CODE SAVVY

Inspiring equitable computer science learning to transform the future for good

aka Code Savvy   |   St. Louis Park, MN   |  http://codesavvy.org/

Mission

Code Savvy is dedicated to ensuring that tomorrow's computer scientists will be representative of the diverse population who will use and benefit from their work. We provide students the guidance and inspiration in STEM that is lacking in standard K12 education today. We make kids and educators more code-savvy through creative educational programs and services. We incubate and support community-based programs that bring technology and know-how to local kids, while championing gender, ethnic, and economic diversity.

Ruling year info

2014

Executive Director

Valerie Lockhart

Main address

PO Box 16628

St. Louis Park, MN 55416 USA

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EIN

46-3760347

NTEE code info

Youth Development Programs (O50)

IRS filing requirement

This organization is required to file an IRS Form 990 or 990-EZ.

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Communication

Blog

Programs and results

What we aim to solve

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Our programs

SOURCE: Self-reported by organization

What are the organization's current programs, how do they measure success, and who do the programs serve?

CoderDojo TC

Free, mentored coding environment for kids 8-16. Started April 2013 and has welcomed 1000+ young coders to explore web and app design, gaming, systems and electronics.

Population(s) Served
Students

Free mentored coding environment for girls and young women ages 8-16. Started February 2016 and has welcomed 130+ young girl coders to explore Scratch, App Inventor, Python, and Arduino.

Population(s) Served
Students

Young women ages 12-18 design and code mobile apps as they participate in this global coding and entrepreneurial challenge + the festive Appapalooza

Population(s) Served
Students
Women and girls

MNCodes School Partnerships and Training are designed to develop coding awareness, skills, and resources among K-12 and after-school educators through hands-on workshops, conferences, and mentoring.

Population(s) Served
Older adults
Ethnic and racial groups
Young adults

Partners with community sites in low opportunity neighborhoods to teach kids to code in after school programs

Population(s) Served
Students

Northfield CoderDojo is Minnesota's most rural chapter of CoderDojo, an international organization focused on giving young people a free, supportive, and open-ended environment for learning and advancing technology skills. We offer coders ages 6-17 a safe workshop space to be creators and not just consumers of technology.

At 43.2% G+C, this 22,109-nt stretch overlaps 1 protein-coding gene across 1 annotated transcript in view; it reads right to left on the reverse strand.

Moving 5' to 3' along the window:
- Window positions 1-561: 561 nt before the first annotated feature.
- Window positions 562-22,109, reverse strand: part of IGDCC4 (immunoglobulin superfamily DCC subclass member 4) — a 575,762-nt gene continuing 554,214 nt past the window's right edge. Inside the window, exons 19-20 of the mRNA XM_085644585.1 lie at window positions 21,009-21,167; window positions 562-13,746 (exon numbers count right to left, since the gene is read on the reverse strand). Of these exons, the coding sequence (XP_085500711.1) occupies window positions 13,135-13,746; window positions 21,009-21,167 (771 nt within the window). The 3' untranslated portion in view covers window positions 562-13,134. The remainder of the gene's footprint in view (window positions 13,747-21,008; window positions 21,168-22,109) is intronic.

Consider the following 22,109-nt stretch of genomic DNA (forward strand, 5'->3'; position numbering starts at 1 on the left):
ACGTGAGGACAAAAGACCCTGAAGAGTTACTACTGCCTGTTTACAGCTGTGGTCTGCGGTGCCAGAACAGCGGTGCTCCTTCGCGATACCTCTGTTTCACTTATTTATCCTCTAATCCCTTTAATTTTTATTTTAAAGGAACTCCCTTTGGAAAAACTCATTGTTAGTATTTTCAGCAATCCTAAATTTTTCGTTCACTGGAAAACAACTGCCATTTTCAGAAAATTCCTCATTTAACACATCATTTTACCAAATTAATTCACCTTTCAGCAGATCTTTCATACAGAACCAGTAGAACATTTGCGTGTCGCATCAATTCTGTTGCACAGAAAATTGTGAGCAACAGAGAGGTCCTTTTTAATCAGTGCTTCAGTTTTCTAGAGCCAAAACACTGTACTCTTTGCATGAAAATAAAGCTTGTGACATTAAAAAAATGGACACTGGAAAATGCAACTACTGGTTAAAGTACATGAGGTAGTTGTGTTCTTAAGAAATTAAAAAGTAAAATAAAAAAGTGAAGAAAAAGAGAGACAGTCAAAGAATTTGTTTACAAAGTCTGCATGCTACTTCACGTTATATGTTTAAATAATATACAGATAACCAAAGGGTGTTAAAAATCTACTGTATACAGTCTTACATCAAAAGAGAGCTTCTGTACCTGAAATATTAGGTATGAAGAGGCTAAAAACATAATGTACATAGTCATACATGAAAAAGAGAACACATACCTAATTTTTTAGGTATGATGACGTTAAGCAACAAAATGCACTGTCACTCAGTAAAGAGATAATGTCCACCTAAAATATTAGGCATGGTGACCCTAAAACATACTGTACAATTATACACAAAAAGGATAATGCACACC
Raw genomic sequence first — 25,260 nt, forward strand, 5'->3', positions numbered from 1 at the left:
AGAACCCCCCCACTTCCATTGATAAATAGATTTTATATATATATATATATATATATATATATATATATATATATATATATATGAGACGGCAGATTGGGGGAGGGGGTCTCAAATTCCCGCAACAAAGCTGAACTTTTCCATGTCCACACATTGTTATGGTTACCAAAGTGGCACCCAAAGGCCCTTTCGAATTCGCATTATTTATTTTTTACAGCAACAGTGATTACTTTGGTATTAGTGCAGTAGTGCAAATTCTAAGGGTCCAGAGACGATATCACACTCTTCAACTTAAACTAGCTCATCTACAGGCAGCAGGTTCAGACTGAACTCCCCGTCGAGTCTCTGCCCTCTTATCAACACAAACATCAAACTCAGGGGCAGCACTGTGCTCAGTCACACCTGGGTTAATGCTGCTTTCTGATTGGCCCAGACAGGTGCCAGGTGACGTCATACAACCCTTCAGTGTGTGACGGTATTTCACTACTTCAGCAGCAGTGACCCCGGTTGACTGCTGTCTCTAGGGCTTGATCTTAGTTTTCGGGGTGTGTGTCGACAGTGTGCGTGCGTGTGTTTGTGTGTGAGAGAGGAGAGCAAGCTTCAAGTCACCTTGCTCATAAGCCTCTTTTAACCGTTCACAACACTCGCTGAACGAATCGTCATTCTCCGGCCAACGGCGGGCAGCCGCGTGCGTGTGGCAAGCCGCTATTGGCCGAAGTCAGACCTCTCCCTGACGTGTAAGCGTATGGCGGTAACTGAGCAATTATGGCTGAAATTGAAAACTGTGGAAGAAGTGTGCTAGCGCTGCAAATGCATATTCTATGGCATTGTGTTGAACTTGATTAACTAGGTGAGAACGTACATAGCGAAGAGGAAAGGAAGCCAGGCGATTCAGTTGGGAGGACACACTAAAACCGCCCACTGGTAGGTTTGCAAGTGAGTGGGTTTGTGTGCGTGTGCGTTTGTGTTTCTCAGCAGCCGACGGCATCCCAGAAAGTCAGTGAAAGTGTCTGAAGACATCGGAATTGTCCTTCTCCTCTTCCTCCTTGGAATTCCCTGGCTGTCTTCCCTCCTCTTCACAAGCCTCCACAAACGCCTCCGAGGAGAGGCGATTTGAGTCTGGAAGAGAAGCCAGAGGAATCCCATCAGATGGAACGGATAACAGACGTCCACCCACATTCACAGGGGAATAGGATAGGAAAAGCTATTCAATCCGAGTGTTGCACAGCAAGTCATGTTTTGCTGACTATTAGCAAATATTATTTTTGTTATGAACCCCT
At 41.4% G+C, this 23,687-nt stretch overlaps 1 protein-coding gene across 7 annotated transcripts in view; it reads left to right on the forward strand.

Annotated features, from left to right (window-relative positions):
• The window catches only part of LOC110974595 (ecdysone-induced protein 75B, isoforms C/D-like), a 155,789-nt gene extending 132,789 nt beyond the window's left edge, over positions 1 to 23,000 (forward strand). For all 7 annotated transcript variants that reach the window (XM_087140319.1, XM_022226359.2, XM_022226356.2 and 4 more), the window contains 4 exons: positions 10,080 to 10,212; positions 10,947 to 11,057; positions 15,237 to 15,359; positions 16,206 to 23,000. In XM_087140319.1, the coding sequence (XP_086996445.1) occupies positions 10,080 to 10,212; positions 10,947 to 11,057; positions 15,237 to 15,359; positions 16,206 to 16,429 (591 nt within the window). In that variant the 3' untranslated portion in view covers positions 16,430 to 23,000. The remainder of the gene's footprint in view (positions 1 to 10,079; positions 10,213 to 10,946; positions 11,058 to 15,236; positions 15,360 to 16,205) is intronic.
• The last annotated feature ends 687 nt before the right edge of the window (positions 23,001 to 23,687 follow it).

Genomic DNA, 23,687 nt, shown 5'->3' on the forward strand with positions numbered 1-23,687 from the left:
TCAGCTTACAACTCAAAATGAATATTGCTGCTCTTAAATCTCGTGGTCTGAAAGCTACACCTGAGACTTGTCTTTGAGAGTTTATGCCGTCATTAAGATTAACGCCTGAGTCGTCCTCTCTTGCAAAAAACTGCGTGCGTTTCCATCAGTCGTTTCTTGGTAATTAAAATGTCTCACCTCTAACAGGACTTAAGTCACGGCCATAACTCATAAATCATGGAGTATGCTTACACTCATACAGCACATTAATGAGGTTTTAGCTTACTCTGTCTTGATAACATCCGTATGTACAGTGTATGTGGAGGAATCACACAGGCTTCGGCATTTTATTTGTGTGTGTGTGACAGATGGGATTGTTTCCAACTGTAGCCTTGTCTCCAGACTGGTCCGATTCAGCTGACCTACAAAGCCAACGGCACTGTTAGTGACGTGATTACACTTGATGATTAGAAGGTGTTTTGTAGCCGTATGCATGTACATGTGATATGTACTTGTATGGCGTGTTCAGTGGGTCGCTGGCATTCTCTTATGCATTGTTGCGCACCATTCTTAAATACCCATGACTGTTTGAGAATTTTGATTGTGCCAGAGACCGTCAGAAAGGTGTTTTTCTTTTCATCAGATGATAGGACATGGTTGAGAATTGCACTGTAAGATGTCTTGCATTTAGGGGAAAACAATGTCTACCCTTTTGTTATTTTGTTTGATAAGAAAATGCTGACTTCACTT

Population(s) Served
Children and youth

Where we work

Our Sustainable Development Goals

SOURCE: Self-reported by organization

Learn more about Sustainable Development Goals.

Goals & Strategy

SOURCE: Self-reported by organization

Learn about the organization's key goals, strategies, capabilities, and progress.

Charting impact

Four powerful questions that require reflection about what really matters - results.

In this recent iteration of our strategic plan, we outline our intention of measuring our impact. We will do so with a particular focus on creating processes to ensure we are fulfilling our mission of increasing access to computer science for people in communities that have traditionally been left out of the field.

Do a better job of measuring our outcomes, getting feedback from the people we serve, and organizing our programs to better assist each other in delivery and impact.

We have the community support, both financial and people-power, to make sure our programs are able to continue to deliver excellent service and have a significant impact. We have also secured the technology to help us track our impact and outcomes in a way that will make reporting and storytelling easier and more meaningful.

We have completed our strategic planning, implemented new technology to help us track and measure, and have hired a new Executive Director and Program Director to ensure growth and scalability.

How we listen

SOURCE: Self-reported by organization

Seeking feedback from people served makes programs more responsive and effective. Here’s how this organization is listening.

done We demonstrated a willingness to learn more by reviewing resources about feedback practice.
done We shared information about our current feedback practices.
  • Who are the people you serve with your mission?

    People from communities that have traditionally been left out of technology.

  • How is your organization collecting feedback from the people you serve?

    Electronic surveys (by email, tablet, etc.), Community meetings/Town halls, Constituent (client or resident, etc.) advisory committees, Suggestion box/email,

  • How is your organization using feedback from the people you serve?

    To identify and remedy poor client service experiences, To identify bright spots and enhance positive service experiences, To make fundamental changes to our programs and/or operations, To inform the development of new programs/projects, To identify where we are less inclusive or equitable across demographic groups, To strengthen relationships with the people we serve, To understand people's needs and how we can help them achieve their goals,